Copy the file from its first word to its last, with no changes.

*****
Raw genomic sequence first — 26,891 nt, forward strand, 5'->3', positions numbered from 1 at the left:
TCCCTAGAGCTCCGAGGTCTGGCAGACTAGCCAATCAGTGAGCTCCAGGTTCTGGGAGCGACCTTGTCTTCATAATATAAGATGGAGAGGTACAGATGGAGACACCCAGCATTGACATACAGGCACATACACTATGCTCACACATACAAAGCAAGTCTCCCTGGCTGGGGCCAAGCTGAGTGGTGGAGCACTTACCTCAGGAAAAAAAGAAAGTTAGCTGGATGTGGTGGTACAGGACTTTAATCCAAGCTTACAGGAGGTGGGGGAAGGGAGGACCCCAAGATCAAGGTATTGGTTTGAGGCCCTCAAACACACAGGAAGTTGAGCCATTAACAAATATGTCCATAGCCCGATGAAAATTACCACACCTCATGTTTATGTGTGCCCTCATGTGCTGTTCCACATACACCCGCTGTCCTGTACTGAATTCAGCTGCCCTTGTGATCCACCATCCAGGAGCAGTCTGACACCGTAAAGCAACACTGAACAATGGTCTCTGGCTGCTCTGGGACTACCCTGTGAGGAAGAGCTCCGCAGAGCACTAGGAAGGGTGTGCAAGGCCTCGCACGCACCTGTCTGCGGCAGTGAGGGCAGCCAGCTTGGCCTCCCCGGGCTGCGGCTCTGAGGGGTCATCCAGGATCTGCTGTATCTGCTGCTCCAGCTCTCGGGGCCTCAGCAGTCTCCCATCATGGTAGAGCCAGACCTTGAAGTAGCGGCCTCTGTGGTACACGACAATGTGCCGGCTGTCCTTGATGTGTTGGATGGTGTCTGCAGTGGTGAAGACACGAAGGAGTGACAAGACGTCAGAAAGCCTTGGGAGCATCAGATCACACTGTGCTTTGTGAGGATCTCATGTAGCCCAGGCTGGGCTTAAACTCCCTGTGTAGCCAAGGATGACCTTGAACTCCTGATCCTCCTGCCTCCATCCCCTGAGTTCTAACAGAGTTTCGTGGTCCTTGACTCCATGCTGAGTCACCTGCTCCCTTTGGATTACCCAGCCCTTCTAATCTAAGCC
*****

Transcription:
Raw genomic sequence first — 26,891 nt, forward strand, 5'->3', positions numbered from 1 at the left:
TCCCTAGAGCTCCGAGGTCTGGCAGACTAGCCAATCAGTGAGCTCCAGGTTCTGGGAGCGACCTTGTCTTCATAATATAAGATGGAGAGGTACAGATGGAGACACCCAGCATTGACATACAGGCACATACACTATGCTCACACATACAAAGCAAGTCTCCCTGGCTGGGGCCAAGCTGAGTGGTGGAGCACTTACCTCAGGAAAAAAAGAAAGTTAGCTGGATGTGGTGGTACAGGACTTTAATCCAAGCTTACAGGAGGTGGGGGAAGGGAGGACCCCAAGATCAAGGTATTGGTTTGAGGCCCTCAAACACACAGGAAGTTGAGCCATTAACAAATATGTCCATAGCCCGATGAAAATTACCACACCTCATGTTTATGTGTGCCCTCATGTGCTGTTCCACATACACCCGCTGTCCTGTACTGAATTCAGCTGCCCTTGTGATCCACCATCCAGGAGCAGTCTGACACCGTAAAGCAACACTGAACAATGGTCTCTGGCTGCTCTGGGACTACCCTGTGAGGAAGAGCTCCGCAGAGCACTAGGAAGGGTGTGCAAGGCCTCGCACGCACCTGTCTGCGGCAGTGAGGGCAGCCAGCTTGGCCTCCCCGGGCTGCGGCTCTGAGGGGTCATCCAGGATCTGCTGTATCTGCTGCTCCAGCTCTCGGGGCCTCAGCAGTCTCCCATCATGGTAGAGCCAGACCTTGAAGTAGCGGCCTCTGTGGTACACGACAATGTGCCGGCTGTCCTTGATGTGTTGGATGGTGTCTGCAGTGGTGAAGACACGAAGGAGTGACAAGACGTCAGAAAGCCTTGGGAGCATCAGATCACACTGTGCTTTGTGAGGATCTCATGTAGCCCAGGCTGGGCTTAAACTCCCTGTGTAGCCAAGGATGACCTTGAACTCCTGATCCTCCTGCCTCCATCCCCTGAGTTCTAACAGAGTTTCGTGGTCCTTGACTCCATGCTGAGTCACCTGCTCCCTTTGGATTACCCAGCCCTTCTAATCTAAGCC